Win or Lose in Court, You Cannot Erase the News
July 14, 2010
Two judges in Centre county Pennsylvania have rescinded orders requiring local newspapers to destroy their archives of news reports about criminal cases the judges’ recently approved for expungement. It is unclear how this stipulation worked its way into the courts’ orders but the defense attorney for the cases argued ““What’s the sense in having your record expunged if anyone can Google you and it comes up?” While I understand the point he is trying to make, I don’t support trampling all over the First Amendment.
The broken record continues to play – this is yet another reason why employers should not rely on social media sites and Internet search engines as tools to conduct background checks on potential hires. The information found could include facts about an applicant that cannot be taken into consideration when making the hiring decision. And once you know something, it may prove difficult to unknow it, so to speak.
By Gene Policinski, eNews Park Forest – July 13, 2010
Sometimes the meaning of the 45 words of the First Amendment seems to escape even those trained in the law.
In Pennsylvania last week, two judges in Centre County — home to Penn State University — signed off on what generally are standard instructions to police and other agencies to expunge certain official records of five people involved in criminal investigations.
But the orders, thanks to the defense attorney for the five, also required that two area newspapers erase archived news reports about the defendants, who faced charges ranging from assault to drug possession.
“Imagine getting such an order, right before the July 4th holiday,” said Bob Heisse, executive editor of the Centre Daily Times, one of the newspapers involved.
Both judges have now voided the orders, but news reports now say as many as 41 orders presented to the court by defense attorney Joe Amendola included similar demands of news organizations.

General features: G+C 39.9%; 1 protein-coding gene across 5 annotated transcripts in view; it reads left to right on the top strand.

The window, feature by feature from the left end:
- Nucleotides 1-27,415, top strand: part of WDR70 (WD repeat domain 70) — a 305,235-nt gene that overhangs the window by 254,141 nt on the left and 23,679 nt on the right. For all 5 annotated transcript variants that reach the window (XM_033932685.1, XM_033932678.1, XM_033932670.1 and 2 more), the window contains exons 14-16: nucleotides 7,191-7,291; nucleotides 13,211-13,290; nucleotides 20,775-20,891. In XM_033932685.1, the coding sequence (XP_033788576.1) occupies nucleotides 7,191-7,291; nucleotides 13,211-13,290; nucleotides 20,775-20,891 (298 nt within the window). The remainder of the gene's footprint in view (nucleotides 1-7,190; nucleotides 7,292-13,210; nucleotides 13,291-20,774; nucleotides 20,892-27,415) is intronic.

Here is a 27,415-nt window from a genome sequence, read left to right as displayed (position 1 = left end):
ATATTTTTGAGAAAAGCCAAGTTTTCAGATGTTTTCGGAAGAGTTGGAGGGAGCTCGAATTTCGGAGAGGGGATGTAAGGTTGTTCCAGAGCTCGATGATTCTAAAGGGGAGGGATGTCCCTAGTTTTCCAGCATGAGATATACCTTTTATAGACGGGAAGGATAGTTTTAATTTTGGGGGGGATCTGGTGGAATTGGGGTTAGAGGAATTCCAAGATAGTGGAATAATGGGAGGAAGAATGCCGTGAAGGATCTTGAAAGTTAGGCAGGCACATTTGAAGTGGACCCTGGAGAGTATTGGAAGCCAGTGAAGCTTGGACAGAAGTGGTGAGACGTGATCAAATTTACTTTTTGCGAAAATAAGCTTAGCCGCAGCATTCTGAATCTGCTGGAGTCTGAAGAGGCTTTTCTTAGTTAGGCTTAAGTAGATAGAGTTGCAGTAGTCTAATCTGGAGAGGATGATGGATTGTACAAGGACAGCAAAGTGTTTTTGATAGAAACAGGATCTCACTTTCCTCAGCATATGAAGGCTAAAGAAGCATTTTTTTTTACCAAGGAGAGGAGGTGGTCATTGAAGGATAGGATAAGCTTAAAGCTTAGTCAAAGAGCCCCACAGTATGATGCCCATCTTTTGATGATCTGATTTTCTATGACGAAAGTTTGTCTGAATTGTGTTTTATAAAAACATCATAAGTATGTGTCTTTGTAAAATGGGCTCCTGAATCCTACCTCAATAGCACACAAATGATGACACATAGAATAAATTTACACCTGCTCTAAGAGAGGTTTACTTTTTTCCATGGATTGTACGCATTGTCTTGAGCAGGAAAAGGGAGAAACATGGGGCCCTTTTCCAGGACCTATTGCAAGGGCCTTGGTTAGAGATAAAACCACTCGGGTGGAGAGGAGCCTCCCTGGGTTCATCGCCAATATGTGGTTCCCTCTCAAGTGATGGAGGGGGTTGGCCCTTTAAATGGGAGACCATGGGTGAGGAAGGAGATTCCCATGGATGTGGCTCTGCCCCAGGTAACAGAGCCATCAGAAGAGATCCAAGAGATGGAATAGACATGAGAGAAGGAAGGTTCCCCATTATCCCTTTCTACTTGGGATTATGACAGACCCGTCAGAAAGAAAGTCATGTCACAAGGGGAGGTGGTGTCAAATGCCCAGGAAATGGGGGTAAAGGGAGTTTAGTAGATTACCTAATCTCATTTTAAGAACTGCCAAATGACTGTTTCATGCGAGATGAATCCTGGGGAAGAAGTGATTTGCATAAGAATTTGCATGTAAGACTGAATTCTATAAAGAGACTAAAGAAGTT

“What’s the sense in having your record expunged if anyone can Google you and it comes up?” Amendola told the Centre Daily Times. The lawyer, in later news reports, said the newspapers were added to the orders without his knowledge, by a staffer in his office.
Regardless of how the newspapers came to be included in the various court orders, what makes “sense” is to report — and retain those reports — on arrests and court recordings, whether it’s the era of Google or in earlier times when the nation’s Founders took care to provide for an independent news media.
Yes, none of us likely would look forward to having our name or face in a newspaper, on a website or on TV if we were to be arrested and face trial. And there surely is a certain amount of pain and shame in having those facts come up in an online search later in life.
But, as Heisse said, “Facts are facts, and we don’t go back and alter the historical record to suit someone.” Elizabeth Murphy, editor in chief of the second newspaper involved, the Daily Collegian, said it “is a record of history as it happens from day-to-day. … We’re here to report the facts as they are and that’s what we did.”
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